Award-winning company Breach have shouldered the enormous burden of condensing the life, history and aftermath of Section 28 into a couple of hours on the stage. After the Act uses the words of those involved and affected by the legislation, and unpacks this messy period with style. It’s all-singing and dancing, because how better to explore this unhappy legacy than with a musical?
In case you don’t know about Section 28 it is a piece of legislation which prevented local authorities and schools from “promoting” homosexuality from 1988 to 2003. Children and young people at school in those years would not have seen anything that promoted same-sex family life because it forbade showing the “acceptability of homosexuality as a pretended family relationship”. Adults at the time were also left feeling powerless to help, and made to look like their lives were taboo. It caused huge numbers of LGBTQ+ people to feel ashamed, frightened, and invisible. The trauma it caused is still raw, and we live in its hangover twenty years later.
It might seem a bit weird to think that this topic would so excellently fit into the format of a musical, but it really does. Snippets from lived experience are woven together into a shrewd libretto by writers Ellice Stevens and Billy Barrett. Cleverly paced, it sensitively gives room for the poignant emotional moments, whilst not afraid to let humour come through. It’s outstanding how Barrett’s direction also manages to highlight the ridiculousness behind some of the bigots involved in Section 28, showing them as clownishly ridiculous to a hilarious result – the pinnacle of which was Stevens’ outlandish portrayal of Margaret Thatcher. The music, by composer Frew, manages to bring out the spirit of the songs and of the times with nostalgic synths and catchy tunes, which are excellently performed from a lofty DJ booth on the stage by Frew and Ellie Showering.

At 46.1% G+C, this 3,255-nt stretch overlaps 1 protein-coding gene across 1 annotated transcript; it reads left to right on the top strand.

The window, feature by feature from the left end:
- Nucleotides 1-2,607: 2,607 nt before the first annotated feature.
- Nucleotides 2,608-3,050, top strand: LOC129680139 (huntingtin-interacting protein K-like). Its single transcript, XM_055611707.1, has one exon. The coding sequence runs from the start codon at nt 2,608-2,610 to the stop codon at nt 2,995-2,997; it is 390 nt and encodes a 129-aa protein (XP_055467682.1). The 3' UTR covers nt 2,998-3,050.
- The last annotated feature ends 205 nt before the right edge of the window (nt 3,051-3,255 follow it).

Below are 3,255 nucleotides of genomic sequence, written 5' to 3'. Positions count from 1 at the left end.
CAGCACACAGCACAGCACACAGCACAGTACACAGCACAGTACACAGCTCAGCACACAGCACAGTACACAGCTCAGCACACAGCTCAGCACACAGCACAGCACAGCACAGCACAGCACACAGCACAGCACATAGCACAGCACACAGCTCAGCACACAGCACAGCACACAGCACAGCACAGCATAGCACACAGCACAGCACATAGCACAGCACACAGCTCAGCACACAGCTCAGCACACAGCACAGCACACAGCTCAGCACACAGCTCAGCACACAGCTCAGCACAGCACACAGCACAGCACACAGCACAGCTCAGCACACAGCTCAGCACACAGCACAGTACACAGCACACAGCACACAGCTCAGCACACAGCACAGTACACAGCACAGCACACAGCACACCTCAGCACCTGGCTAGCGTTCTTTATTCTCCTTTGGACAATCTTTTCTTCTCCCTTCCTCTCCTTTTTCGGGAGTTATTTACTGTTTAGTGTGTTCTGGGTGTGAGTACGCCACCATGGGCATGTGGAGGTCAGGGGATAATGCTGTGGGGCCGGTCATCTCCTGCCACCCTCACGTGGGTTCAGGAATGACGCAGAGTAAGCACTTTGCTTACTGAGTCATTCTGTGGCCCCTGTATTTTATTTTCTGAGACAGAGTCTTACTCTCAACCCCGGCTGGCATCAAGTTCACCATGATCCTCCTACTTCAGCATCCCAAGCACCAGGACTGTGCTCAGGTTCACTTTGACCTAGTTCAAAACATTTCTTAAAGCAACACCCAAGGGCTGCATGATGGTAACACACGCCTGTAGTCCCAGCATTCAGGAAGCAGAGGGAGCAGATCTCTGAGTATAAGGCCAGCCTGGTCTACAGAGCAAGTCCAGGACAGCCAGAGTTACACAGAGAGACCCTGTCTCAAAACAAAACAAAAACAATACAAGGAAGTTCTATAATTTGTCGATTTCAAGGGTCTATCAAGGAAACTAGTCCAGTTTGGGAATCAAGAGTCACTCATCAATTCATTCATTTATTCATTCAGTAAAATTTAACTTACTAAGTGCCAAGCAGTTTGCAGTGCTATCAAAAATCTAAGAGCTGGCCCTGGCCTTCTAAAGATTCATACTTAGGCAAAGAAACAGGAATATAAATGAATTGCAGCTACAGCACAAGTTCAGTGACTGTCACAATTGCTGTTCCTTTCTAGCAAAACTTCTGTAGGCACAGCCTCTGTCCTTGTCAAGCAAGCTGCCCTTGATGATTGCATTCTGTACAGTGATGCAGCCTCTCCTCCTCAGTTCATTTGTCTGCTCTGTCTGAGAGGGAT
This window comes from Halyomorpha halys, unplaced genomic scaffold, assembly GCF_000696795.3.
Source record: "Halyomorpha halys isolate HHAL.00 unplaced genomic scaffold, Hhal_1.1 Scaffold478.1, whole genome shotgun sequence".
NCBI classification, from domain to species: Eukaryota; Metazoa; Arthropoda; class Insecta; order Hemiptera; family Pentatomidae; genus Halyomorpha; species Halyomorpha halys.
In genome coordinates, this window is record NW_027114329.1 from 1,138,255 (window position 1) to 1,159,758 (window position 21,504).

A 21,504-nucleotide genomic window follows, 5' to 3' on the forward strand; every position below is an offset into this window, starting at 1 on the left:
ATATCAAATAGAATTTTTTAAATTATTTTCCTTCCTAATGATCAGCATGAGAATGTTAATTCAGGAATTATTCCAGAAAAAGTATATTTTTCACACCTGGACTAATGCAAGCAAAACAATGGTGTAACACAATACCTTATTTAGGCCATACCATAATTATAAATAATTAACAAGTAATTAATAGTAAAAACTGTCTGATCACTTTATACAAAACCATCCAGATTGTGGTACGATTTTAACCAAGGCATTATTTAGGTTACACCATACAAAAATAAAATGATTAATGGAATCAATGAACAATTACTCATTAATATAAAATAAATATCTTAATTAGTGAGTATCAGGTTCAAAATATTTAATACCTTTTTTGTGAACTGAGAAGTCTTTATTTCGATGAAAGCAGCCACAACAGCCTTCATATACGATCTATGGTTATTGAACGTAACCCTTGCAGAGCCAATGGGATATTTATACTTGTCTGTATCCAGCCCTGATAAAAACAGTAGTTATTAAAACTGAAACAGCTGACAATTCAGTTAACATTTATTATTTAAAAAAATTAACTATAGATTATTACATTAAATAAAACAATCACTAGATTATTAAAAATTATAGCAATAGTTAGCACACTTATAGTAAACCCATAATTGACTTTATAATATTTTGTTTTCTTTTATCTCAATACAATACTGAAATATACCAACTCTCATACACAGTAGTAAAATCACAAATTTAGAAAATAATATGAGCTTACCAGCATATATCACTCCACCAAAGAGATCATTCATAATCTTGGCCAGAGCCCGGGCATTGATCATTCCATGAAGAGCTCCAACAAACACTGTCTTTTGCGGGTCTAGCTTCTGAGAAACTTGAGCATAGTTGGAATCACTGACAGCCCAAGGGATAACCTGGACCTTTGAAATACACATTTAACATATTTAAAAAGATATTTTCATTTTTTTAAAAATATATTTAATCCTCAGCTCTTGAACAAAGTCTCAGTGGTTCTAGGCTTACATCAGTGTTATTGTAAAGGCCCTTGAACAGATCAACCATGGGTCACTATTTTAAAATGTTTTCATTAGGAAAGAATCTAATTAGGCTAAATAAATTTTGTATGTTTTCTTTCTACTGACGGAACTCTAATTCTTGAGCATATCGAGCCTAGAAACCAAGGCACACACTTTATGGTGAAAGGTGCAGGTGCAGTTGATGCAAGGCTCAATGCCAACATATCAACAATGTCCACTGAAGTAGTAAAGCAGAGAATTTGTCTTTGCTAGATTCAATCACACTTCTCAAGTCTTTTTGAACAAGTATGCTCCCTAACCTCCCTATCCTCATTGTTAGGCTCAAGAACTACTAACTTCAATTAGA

The quartet of queer minstrels (Tika Mu’tamir, Ellice Stevens, EM Williams and Zachary Willis) act their way through a huge number of roles with astoundingly dynamic performances. They transition seamlessly from one character to another as they tell different people’s stories, launching into each song effortlessly. What’s really impressive is the way they feel like a supportive and loving troupe, a microcosm of the vibrant communities they are telling the stories of. At the beginning of the show there are perhaps a couple of unconfident entries, but these are quickly forgotten. True testament to their skill are the heartfelt moments where music and action stop, and we listen to their still but moving monologues.
Final shoutout to the set designer Lizzy Leech and the video designer Zakk Hein who collaborate to make an exciting place for the cast to inhabit. The videos transport us back to the 80s and 90s, with crackly VHS effects and historical footage. Combined with the simple but versatile set, the stage, which appeared small at first glance, becomes huge and layered.
After the Act is a queer epic, a tribute to those who have suffered and continue to live with the consequences of this heinous act of politics. Those lucky enough to not have felt the effects of Section 28 would quickly realise its impact watching this show, and I am sure they will feel changed. While there are so many moments that portray the despair that overwhelmed so many people, the message I’m left with is one of community, of love and of hope for better.
Written by: Ellice Stevens and Billy Barrett
Produced by: Breach for New Diorama
Directed by: Billy Barrett
Composer and Music Director: Frew
Choreographer: Sung Im Her
Set and Costume Design by: Lizzy Leech
Video Design by: Zakk Hein
After The Act plays at New Diorama until 1 April. Further information and tickets here.